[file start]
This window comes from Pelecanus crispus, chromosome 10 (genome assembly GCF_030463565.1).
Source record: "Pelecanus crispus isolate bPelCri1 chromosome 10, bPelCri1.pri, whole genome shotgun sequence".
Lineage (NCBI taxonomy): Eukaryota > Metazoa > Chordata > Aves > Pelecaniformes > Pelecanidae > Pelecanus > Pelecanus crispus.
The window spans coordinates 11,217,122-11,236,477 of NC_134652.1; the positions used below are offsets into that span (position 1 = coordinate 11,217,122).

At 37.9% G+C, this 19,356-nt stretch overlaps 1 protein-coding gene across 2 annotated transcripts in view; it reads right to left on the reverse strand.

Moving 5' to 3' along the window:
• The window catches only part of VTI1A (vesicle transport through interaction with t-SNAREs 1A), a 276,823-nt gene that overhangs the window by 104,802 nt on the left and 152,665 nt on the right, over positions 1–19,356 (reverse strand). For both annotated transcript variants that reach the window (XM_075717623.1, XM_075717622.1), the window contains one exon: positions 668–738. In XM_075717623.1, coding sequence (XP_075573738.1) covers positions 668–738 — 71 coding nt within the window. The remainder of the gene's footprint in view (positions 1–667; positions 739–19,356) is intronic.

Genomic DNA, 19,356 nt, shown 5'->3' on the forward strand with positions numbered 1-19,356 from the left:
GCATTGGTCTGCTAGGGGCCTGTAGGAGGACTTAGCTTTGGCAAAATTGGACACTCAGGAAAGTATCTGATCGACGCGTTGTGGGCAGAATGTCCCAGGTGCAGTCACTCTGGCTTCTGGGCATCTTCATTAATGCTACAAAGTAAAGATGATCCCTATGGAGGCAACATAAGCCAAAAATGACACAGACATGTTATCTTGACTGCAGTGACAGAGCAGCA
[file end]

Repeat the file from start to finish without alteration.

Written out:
This window comes from Pelecanus crispus, chromosome 10 (genome assembly GCF_030463565.1).
Source record: "Pelecanus crispus isolate bPelCri1 chromosome 10, bPelCri1.pri, whole genome shotgun sequence".
Lineage (NCBI taxonomy): Eukaryota > Metazoa > Chordata > Aves > Pelecaniformes > Pelecanidae > Pelecanus > Pelecanus crispus.
The window spans coordinates 11,217,122-11,236,477 of NC_134652.1; the positions used below are offsets into that span (position 1 = coordinate 11,217,122).

At 37.9% G+C, this 19,356-nt stretch overlaps 1 protein-coding gene across 2 annotated transcripts in view; it reads right to left on the reverse strand.

Moving 5' to 3' along the window:
• The window catches only part of VTI1A (vesicle transport through interaction with t-SNAREs 1A), a 276,823-nt gene that overhangs the window by 104,802 nt on the left and 152,665 nt on the right, over positions 1–19,356 (reverse strand). For both annotated transcript variants that reach the window (XM_075717623.1, XM_075717622.1), the window contains one exon: positions 668–738. In XM_075717623.1, coding sequence (XP_075573738.1) covers positions 668–738 — 71 coding nt within the window. The remainder of the gene's footprint in view (positions 1–667; positions 739–19,356) is intronic.

Genomic DNA, 19,356 nt, shown 5'->3' on the forward strand with positions numbered 1-19,356 from the left:
GCATTGGTCTGCTAGGGGCCTGTAGGAGGACTTAGCTTTGGCAAAATTGGACACTCAGGAAAGTATCTGATCGACGCGTTGTGGGCAGAATGTCCCAGGTGCAGTCACTCTGGCTTCTGGGCATCTTCATTAATGCTACAAAGTAAAGATGATCCCTATGGAGGCAACATAAGCCAAAAATGACACAGACATGTTATCTTGACTGCAGTGACAGAGCAGCA